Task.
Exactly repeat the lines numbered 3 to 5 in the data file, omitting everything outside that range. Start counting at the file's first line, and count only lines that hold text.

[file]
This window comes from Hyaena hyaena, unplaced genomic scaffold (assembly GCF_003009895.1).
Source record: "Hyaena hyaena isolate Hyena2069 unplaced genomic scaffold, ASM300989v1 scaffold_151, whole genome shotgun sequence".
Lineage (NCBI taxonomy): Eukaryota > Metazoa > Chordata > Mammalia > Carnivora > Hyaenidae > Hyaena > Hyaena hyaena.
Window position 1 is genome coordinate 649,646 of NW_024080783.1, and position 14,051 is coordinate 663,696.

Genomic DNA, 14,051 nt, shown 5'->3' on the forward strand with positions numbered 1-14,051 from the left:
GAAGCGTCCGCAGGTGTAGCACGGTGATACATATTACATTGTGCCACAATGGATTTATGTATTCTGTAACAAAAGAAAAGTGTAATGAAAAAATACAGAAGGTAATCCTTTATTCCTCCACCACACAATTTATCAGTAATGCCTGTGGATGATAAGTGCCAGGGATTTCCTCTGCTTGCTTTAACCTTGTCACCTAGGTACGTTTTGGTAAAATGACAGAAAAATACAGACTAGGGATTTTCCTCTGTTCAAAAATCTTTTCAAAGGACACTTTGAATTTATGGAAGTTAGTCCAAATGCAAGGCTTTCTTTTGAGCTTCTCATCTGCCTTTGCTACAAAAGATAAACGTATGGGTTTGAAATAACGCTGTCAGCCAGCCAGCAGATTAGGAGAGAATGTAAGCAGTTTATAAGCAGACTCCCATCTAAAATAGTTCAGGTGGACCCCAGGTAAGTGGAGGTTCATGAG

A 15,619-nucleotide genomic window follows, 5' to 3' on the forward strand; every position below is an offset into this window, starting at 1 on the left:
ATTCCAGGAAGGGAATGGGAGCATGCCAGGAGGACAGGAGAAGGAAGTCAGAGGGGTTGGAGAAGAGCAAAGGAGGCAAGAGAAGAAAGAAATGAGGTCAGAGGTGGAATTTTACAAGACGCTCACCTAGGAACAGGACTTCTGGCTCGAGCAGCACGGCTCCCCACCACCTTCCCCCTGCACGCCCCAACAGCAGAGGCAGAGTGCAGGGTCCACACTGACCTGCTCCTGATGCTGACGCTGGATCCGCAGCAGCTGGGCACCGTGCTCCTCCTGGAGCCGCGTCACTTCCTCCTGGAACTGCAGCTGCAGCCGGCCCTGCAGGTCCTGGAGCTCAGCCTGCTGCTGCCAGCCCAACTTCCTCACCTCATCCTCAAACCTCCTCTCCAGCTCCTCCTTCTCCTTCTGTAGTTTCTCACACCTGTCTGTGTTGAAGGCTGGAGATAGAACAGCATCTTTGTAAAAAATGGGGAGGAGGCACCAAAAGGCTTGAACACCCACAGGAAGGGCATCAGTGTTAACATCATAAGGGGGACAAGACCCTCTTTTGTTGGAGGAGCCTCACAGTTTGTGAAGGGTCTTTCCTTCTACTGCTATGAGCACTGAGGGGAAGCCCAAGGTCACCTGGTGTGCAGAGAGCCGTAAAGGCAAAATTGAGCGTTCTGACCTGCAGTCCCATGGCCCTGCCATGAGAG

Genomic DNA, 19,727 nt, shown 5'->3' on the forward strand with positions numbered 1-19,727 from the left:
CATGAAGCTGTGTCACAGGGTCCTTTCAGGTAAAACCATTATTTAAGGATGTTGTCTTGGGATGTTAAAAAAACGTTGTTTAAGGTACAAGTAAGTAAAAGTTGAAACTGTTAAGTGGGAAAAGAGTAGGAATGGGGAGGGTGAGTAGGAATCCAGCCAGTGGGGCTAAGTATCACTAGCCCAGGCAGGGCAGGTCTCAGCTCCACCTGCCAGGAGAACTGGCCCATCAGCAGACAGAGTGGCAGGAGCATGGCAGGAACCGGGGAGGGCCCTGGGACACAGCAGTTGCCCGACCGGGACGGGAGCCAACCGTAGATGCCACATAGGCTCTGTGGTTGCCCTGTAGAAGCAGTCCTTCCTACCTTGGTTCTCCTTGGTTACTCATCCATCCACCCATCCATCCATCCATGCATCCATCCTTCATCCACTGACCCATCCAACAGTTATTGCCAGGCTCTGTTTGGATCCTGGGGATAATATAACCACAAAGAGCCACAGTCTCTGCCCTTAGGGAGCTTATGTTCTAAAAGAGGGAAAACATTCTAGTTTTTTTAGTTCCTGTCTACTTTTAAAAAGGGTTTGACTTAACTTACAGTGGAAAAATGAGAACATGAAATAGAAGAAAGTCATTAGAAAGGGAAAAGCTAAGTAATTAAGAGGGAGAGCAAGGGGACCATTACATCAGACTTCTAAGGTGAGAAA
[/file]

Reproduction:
Lineage (NCBI taxonomy): Eukaryota > Metazoa > Chordata > Mammalia > Carnivora > Hyaenidae > Hyaena > Hyaena hyaena.
Window position 1 is genome coordinate 649,646 of NW_024080783.1, and position 14,051 is coordinate 663,696.

Genomic DNA, 14,051 nt, shown 5'->3' on the forward strand with positions numbered 1-14,051 from the left: